Farah Jimenez, President and CEO of the Philadelphia Education Fund, joins Robert Balfanz to explore the function of local education intermediaries and examine the roles they play in designing the education systems we need to enable all students to succeed. One of the unique features of education in the United States is how decentralized and localized the decision-making is. This has the ability to be a source of creativity and flexibility, which are necessary for innovation, but can also be a source of stagnation since roles are constantly shifting. This constant shift has given rise to another uniquely American institution: the local education intermediary. With long histories in their communities, these organizations often support the development of new approaches and ideas. In this podcast, Ms. Jimenez discusses ways that one such organization has supported the efforts of a large urban school district to develop a college-going culture and help young people develop viable plans for postsecondary success for nearly forty years.
In this episode, Dr. Jonathan Mathis, Senior VP of Education for Policy and Systems Change at City Year, explains how near-peer success coaches can help make schools more equitable and effective for all. One reason why many low income and minority students do not have a strong pathway to adult success is that too many attend a subset of middle and high schools where a large number of students constantly face the challenges of poverty and discrimination—far more students than there are adults to support them. Shifting that ratio is essential for schools to provide all students pathways to adult success. For City Year, some of the answers lie in a new kind of student support, near-peer success coaches, whose presence can help transform schools to become more equitable and effective.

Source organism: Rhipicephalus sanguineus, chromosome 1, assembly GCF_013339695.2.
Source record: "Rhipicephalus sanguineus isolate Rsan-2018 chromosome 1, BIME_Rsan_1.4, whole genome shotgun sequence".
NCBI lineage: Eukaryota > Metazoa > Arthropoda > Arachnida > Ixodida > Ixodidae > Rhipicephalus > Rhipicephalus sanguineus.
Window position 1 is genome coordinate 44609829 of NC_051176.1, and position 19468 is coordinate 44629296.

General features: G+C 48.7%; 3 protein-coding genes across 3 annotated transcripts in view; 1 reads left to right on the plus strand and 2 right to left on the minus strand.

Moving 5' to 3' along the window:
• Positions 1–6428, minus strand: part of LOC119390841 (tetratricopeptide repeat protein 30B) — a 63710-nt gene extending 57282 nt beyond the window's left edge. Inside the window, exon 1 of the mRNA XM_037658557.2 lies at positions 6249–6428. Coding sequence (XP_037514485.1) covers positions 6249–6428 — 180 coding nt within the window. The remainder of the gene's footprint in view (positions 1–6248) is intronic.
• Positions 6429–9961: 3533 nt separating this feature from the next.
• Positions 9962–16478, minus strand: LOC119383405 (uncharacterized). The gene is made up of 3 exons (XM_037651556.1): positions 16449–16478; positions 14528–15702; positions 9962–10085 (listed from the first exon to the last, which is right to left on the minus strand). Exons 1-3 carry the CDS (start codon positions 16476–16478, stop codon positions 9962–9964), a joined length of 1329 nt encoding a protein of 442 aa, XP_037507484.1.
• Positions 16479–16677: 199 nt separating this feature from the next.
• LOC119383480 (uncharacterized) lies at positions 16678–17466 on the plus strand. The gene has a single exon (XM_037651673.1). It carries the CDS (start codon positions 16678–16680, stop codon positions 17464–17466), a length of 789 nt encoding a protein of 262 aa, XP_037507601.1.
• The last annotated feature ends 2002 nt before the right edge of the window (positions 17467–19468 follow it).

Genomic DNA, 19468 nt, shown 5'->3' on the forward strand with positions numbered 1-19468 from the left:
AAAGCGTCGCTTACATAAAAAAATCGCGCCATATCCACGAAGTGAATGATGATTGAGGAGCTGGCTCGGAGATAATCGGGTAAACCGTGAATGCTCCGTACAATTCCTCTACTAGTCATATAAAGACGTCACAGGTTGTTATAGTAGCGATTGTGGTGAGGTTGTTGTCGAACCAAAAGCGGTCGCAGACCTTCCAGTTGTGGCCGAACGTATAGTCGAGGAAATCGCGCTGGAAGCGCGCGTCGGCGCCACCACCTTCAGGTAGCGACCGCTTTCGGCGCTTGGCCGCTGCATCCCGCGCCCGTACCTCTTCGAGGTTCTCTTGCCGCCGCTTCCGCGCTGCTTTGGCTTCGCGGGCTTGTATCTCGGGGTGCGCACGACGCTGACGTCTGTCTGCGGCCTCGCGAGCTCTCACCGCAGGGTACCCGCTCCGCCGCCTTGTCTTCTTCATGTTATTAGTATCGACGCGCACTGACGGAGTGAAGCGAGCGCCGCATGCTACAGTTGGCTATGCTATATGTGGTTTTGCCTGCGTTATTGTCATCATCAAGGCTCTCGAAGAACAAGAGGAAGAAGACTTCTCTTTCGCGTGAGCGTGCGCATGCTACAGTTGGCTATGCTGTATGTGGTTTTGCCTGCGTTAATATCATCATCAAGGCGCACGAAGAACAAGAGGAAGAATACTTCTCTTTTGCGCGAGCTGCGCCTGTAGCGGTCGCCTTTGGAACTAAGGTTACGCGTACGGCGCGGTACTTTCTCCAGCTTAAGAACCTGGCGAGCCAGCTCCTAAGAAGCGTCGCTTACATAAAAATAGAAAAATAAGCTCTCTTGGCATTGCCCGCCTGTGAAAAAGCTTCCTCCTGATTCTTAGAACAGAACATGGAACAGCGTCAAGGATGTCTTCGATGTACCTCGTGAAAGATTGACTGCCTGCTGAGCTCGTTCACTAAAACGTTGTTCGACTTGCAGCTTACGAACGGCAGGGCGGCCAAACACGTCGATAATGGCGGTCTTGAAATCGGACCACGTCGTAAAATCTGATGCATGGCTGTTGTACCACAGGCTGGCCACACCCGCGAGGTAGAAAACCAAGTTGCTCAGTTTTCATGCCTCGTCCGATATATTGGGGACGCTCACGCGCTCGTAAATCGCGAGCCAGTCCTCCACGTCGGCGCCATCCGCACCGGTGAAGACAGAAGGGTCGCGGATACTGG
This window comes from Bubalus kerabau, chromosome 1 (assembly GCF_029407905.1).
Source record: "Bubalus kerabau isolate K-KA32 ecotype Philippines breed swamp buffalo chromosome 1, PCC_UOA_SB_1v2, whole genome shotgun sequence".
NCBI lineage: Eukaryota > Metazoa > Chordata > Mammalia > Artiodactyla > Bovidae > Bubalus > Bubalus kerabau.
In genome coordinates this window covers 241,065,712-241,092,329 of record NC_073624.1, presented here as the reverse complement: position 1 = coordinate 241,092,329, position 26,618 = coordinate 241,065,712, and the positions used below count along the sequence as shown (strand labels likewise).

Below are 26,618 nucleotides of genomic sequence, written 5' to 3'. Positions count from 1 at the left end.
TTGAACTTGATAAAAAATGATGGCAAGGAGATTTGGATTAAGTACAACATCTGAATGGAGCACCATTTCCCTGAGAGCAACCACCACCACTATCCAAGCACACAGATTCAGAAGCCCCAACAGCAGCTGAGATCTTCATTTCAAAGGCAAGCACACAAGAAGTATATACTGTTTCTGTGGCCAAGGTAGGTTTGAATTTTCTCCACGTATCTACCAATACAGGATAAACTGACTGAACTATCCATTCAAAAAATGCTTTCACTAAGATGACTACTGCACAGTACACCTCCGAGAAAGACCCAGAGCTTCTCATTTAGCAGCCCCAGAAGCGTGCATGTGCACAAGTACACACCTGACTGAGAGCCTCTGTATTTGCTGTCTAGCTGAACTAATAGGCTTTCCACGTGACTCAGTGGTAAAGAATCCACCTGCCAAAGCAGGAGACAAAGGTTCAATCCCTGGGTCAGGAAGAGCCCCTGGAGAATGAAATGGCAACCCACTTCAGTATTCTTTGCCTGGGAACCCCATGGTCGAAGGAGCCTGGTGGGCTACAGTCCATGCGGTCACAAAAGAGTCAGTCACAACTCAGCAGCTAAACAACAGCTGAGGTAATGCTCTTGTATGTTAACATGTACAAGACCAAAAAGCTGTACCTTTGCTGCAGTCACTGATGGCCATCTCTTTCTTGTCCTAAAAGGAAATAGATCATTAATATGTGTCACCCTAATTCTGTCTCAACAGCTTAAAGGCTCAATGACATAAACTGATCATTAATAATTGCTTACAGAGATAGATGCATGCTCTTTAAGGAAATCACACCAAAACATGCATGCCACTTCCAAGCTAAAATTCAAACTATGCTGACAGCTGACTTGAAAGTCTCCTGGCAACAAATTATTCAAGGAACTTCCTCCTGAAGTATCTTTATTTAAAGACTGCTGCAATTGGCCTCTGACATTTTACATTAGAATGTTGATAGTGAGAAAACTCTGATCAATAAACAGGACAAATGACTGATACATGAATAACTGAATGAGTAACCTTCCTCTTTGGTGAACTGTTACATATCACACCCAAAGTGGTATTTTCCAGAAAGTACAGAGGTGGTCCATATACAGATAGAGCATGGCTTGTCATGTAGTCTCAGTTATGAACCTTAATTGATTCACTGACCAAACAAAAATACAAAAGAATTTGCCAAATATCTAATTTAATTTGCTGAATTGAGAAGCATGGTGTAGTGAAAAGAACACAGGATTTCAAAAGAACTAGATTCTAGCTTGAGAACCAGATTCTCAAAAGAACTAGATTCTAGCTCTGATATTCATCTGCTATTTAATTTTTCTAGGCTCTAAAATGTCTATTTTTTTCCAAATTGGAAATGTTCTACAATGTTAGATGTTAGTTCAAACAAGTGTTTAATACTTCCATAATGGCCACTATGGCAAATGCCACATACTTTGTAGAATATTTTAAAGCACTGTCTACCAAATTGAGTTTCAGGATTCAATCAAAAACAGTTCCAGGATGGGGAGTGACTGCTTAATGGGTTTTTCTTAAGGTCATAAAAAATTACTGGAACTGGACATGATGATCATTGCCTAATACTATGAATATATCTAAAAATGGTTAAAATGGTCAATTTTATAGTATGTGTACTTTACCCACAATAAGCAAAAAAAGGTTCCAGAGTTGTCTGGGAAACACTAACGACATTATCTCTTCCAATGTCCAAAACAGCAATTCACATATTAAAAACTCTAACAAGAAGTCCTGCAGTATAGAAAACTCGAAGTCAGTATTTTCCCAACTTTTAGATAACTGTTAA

In this episode, Dr. Martha Mac Iver, associate professor at the Johns Hopkins University School of Education’s Center for Social Organization of Schools,  joins Dr. Balfanz to discuss her new book, “Continuous Improvement in High Schools.” The book offers practical guidance to high school leaders and teachers on using a continuous improvement approach to enable more students to succeed.Those designing education systems that work for all students need to resist the temptation to latch onto silver bullets. Context and circumstances always matter, even when educational strategies and practices are evidence-based. In addition, the more we seek to design education systems that work for all, the more we will find ourselves on the knowledge frontier: needing to figure things out in real time, rather than just trying to implement proven practices with fidelity. Using improvement science and a continuous improvement approach can help schools navigate these challenges and avoid potential pitfalls.
This is the second episode in a series of conversations with education thinkers from across the country. In this episode Dr. Balfanz is joined by Joel Vargas, Vice President of Programs at Jobs For the Future (JFF), a national nonprofit that drives change in the American workforce and education systems to achieve economic advancement for all.It has become a common refrain during the last year and a half that we should not return to the pre-pandemic “normal,” but use the disruption to create a better education system moving forward. One big and bold idea from JFF involves reimagining the last two years of high school and first two years of college. 
Nearly two years of pandemic-related disruptions have caused Many young people to miss out on significant amounts of learning and instruction. In this episode, Dr. Balfanz is joined by Educational Resource Strategies Chief Executive Officer Dr. Karen Hawley Miles and Senior Manager Eddie Branchaud to discuss credit recovery and the challenges that schools face as they help students get back on track. Hear about what Karen and Eddie have discovered as they look closely at the strategies schools across the country are using to help students catch up and thrive. 
Launching April 4, 2022, Designing Education is a podcast hosted by Robert Balfanz, director of the Everyone Graduates Center.In each episode, Dr. Balfanz will talk to education leaders and thinkers with bold new ideas to reshape American education so that it works for all students. Together, we tackle some of education’s most pressing challenges and untapped opportunities.  Whether you’re a researcher, education advocate, teacher, school leader, district leader, or education reformer, we hope you’ll find this podcast series to be a source of new insight and inspiration.And if you like the podcast, help us spread the word by using the hashtag #DesigningEducation on social media. Website: designingeducation.every1graduates.org